"We start everyone in some type of inclusion program to build their independence, and we have a reverse inclusion program where other students come into work and play with them to develop their social skills," Helfgott said. "The goal is for them to reach their full potential, and what that means for one child may be different from another. We want them to be as independent as possible and to live a rich, full life."
Autism education at Brunswick Acres doesn't just focus on the kids in the program, but also mainstream students who are taught understanding for the nature of the disorder. During Autism Awareness Month, the school shared an autism fact of the day during morning announcements. There is also a bulletin board where kids can ask questions about autism and get answers to their queries.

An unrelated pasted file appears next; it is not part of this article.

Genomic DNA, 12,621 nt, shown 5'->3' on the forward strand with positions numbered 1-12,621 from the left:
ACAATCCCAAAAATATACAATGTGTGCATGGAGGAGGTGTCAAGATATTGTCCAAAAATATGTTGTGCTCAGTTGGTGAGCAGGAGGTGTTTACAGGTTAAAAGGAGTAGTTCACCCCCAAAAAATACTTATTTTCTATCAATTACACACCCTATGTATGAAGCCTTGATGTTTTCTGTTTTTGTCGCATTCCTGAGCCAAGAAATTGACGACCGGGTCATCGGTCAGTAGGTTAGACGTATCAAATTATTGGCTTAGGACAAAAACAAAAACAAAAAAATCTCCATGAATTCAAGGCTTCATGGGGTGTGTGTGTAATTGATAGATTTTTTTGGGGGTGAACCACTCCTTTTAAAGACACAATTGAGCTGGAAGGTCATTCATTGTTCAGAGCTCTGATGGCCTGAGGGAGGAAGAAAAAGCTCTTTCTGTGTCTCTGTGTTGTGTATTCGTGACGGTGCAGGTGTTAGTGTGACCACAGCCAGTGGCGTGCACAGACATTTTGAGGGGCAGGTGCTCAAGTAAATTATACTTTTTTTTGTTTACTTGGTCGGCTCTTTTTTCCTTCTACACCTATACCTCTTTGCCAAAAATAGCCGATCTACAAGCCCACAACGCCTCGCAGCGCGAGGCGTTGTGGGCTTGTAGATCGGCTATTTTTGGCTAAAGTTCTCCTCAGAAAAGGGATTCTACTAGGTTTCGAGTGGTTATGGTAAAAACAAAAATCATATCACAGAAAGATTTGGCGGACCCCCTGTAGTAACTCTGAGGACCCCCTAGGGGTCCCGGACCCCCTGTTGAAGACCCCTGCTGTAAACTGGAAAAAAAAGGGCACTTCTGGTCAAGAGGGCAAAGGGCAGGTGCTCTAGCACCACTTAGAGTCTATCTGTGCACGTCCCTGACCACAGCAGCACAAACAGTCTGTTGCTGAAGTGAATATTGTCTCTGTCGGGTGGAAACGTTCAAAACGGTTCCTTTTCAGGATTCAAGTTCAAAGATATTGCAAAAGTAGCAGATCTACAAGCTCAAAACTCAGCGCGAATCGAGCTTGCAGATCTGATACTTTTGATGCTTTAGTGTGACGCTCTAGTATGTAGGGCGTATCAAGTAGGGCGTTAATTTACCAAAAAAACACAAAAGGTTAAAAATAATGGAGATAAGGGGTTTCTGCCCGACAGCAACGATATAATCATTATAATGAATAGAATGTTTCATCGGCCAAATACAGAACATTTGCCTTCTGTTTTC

"We want to give students the understanding about what a disability is," said Brunswick Acres Principal Neel Desai. "We give them age appropriate answers to questions like, 'why is so and so not looking at me.' We have teachers who organize autism awareness activities. One of our teachers set up lesson plans for the staff at different grade levels to help understand how these children learn, what it feels like and how it affects kids. We want to show the kids what it's like to be a child with autism."
Desai added that the emphasis on inclusion and developing social skills develops long-term dividends for these students and their parents when they go out into the community.